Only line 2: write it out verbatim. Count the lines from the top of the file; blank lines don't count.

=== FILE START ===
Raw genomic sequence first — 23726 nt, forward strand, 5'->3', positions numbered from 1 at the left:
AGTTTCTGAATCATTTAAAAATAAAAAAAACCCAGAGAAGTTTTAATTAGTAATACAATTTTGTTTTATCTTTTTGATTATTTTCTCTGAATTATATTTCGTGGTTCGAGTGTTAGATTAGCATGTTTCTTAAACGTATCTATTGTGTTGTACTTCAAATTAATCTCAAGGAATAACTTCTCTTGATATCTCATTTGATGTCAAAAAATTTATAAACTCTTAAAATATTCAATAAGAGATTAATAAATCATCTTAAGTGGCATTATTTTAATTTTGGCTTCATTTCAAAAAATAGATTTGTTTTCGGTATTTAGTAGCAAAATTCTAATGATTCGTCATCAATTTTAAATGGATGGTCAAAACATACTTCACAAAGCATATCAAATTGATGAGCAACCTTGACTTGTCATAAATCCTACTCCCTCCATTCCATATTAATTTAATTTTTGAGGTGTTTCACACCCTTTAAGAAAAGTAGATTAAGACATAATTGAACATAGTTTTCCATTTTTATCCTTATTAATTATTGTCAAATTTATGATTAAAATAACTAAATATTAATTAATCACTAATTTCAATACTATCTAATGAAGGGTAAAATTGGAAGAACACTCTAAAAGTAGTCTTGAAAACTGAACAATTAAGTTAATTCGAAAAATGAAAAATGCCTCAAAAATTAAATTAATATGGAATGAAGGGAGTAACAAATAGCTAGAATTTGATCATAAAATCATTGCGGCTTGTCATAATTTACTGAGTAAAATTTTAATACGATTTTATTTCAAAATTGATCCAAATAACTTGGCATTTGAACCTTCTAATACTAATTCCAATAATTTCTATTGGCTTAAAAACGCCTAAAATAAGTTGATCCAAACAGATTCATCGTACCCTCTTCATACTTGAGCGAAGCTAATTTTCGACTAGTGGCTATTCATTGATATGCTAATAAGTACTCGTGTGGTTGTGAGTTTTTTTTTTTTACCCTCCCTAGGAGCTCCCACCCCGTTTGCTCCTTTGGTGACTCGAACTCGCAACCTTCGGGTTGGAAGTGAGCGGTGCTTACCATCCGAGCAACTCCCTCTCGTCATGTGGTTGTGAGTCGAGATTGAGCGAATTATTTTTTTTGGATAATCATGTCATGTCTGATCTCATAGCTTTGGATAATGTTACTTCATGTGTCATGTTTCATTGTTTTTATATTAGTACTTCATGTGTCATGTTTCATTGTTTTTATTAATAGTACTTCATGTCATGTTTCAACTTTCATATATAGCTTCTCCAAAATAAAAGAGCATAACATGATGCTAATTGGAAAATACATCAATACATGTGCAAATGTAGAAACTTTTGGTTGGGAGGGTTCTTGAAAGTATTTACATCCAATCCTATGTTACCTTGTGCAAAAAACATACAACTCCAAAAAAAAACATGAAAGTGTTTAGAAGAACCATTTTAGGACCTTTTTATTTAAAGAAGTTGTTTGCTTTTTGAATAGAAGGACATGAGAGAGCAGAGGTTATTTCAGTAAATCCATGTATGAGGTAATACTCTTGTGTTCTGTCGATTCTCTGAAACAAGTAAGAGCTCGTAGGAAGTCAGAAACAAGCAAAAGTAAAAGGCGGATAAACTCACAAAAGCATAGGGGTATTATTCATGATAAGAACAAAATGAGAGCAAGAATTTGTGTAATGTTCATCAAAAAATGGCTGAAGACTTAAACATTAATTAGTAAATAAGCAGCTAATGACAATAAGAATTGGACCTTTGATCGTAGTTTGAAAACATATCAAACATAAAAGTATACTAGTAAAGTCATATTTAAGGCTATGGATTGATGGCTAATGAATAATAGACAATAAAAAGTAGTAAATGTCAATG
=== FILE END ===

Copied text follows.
AGTTTCTGAATCATTTAAAAATAAAAAAAACCCAGAGAAGTTTTAATTAGTAATACAATTTTGTTTTATCTTTTTGATTATTTTCTCTGAATTATATTTCGTGGTTCGAGTGTTAGATTAGCATGTTTCTTAAACGTATCTATTGTGTTGTACTTCAAATTAATCTCAAGGAATAACTTCTCTTGATATCTCATTTGATGTCAAAAAATTTATAAACTCTTAAAATATTCAATAAGAGATTAATAAATCATCTTAAGTGGCATTATTTTAATTTTGGCTTCATTTCAAAAAATAGATTTGTTTTCGGTATTTAGTAGCAAAATTCTAATGATTCGTCATCAATTTTAAATGGATGGTCAAAACATACTTCACAAAGCATATCAAATTGATGAGCAACCTTGACTTGTCATAAATCCTACTCCCTCCATTCCATATTAATTTAATTTTTGAGGTGTTTCACACCCTTTAAGAAAAGTAGATTAAGACATAATTGAACATAGTTTTCCATTTTTATCCTTATTAATTATTGTCAAATTTATGATTAAAATAACTAAATATTAATTAATCACTAATTTCAATACTATCTAATGAAGGGTAAAATTGGAAGAACACTCTAAAAGTAGTCTTGAAAACTGAACAATTAAGTTAATTCGAAAAATGAAAAATGCCTCAAAAATTAAATTAATATGGAATGAAGGGAGTAACAAATAGCTAGAATTTGATCATAAAATCATTGCGGCTTGTCATAATTTACTGAGTAAAATTTTAATACGATTTTATTTCAAAATTGATCCAAATAACTTGGCATTTGAACCTTCTAATACTAATTCCAATAATTTCTATTGGCTTAAAAACGCCTAAAATAAGTTGATCCAAACAGATTCATCGTACCCTCTTCATACTTGAGCGAAGCTAATTTTCGACTAGTGGCTATTCATTGATATGCTAATAAGTACTCGTGTGGTTGTGAGTTTTTTTTTTTTACCCTCCCTAGGAGCTCCCACCCCGTTTGCTCCTTTGGTGACTCGAACTCGCAACCTTCGGGTTGGAAGTGAGCGGTGCTTACCATCCGAGCAACTCCCTCTCGTCATGTGGTTGTGAGTCGAGATTGAGCGAATTATTTTTTTTGGATAATCATGTCATGTCTGATCTCATAGCTTTGGATAATGTTACTTCATGTGTCATGTTTCATTGTTTTTATATTAGTACTTCATGTGTCATGTTTCATTGTTTTTATTAATAGTACTTCATGTCATGTTTCAACTTTCATATATAGCTTCTCCAAAATAAAAGAGCATAACATGATGCTAATTGGAAAATACATCAATACATGTGCAAATGTAGAAACTTTTGGTTGGGAGGGTTCTTGAAAGTATTTACATCCAATCCTATGTTACCTTGTGCAAAAAACATACAACTCCAAAAAAAAACATGAAAGTGTTTAGAAGAACCATTTTAGGACCTTTTTATTTAAAGAAGTTGTTTGCTTTTTGAATAGAAGGACATGAGAGAGCAGAGGTTATTTCAGTAAATCCATGTATGAGGTAATACTCTTGTGTTCTGTCGATTCTCTGAAACAAGTAAGAGCTCGTAGGAAGTCAGAAACAAGCAAAAGTAAAAGGCGGATAAACTCACAAAAGCATAGGGGTATTATTCATGATAAGAACAAAATGAGAGCAAGAATTTGTGTAATGTTCATCAAAAAATGGCTGAAGACTTAAACATTAATTAGTAAATAAGCAGCTAATGACAATAAGAATTGGACCTTTGATCGTAGTTTGAAAACATATCAAACATAAAAGTATACTAGTAAAGTCATATTTAAGGCTATGGATTGATGGCTAATGAATAATAGACAATAAAAAGTAGTAAATGTCAATG